The Leap Hotel, The Leap
Experience More - Subscribe to Our Weekly Events Newsletter
Australia is a massive country, as I've just been reminded on a month-long road trip. Roads between small townships can often stretch for so many kilometres testing the most avid nature lovers and environmentalists. There comes a point when eucalypts and undulating hills lose their charm.
The Bruce Highway between Mackay and Proserpine is one such stretch. Even spotting roadkill becomes interesting. I think it was at this stage of my travels that I began to gain perspective that it's truly "about the journey and not the destination."
Twenty kilometres north of Mackay on the highway is a somewhat rustic building that could well do with a coat of paint.
Perhaps more concerning at first glance was the giant statue of an Indigenous figure standing at the Hotel's entrance. Because it was all part of the journey, I had to have a sticky beak ...
The Leap Hotel
has been operating since 1886, with beautiful Mt Mandarana Cliff and Valley as a backdrop. Despite its appearance, the hotel is full of character and historic memorabilia gathered from all around the local area. The tables and chairs on the front verandah offer access to any cooling breeze as well as a comfortable setting for a refreshing beverage.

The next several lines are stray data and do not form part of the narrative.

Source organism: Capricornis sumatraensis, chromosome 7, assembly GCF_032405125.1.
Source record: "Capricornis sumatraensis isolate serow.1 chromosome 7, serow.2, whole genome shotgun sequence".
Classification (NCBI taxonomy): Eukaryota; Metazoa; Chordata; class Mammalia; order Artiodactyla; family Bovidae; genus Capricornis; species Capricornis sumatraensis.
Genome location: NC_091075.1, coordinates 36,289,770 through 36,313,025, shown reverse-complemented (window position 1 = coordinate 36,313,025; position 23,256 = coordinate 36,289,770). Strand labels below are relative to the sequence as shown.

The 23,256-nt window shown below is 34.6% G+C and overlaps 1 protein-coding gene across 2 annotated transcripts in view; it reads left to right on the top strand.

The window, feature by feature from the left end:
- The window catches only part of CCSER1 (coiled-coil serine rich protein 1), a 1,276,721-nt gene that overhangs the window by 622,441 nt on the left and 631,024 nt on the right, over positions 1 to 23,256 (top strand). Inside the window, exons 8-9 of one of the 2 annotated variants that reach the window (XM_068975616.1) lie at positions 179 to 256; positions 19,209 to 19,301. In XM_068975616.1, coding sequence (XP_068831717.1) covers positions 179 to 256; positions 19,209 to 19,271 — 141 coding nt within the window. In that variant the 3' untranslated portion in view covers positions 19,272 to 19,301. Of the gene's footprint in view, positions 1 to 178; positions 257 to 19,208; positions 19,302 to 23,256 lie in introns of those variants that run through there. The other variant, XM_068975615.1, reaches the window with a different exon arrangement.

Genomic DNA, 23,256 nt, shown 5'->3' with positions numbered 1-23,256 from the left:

The statue represents Kowaha, a woman from a local native tribe, who took a leap with her baby in her arms, to avoid the child being taken away from her as per white man's law at the time.
Writer, John Larkin, wrote in Australian Pubs collection, 1971 - 1973: "%%The little pub stands at the foot of a 1,180-foot rock face, just north of Mackay, Queensland. The mountain's correct name is Mount Mandarana, but the local people call it The Gin's Leap. And that is how the pub came to be named The Leap.
Back in 1866-67, the local tribes were making life difficult for the early settlers by spearing cattle and stealing farm implements. After a destructive raid in July 1867, the police decided, with the aid of the farmers, to mount an offensive against the Aborigines. As usual, the Aborigines retreated to the fortress on the summit of Mount Manadarana, thitherto inaccessible to the police. But the troopers were determined this time and eventually succeeded in gaining the top.
The Aborigines fled, with the exception of a woman, Kowaha, of the Lindeman Island tribe. She was cornered with her baby in her arms and rather than surrender she hurled herself and her baby over the cliff. Kowaha died on the rocks below but, miraculously, the baby became ensnared in the brushes during the fall and survived. A farmer rode through a hail of spears to rescue the child, and his family later adopted her. She became known as Judith Johannesburg and lived in the district until her death in 1923."%%
A stretch of the legs, cooling refreshment and a dash of history. Yes, it's all about the journey. The Leap Hotel is located at 1954 Bruce Highway, The Leap, and also offers free camping. For more information, go here.
95701 - 2023-06-12 02:20:14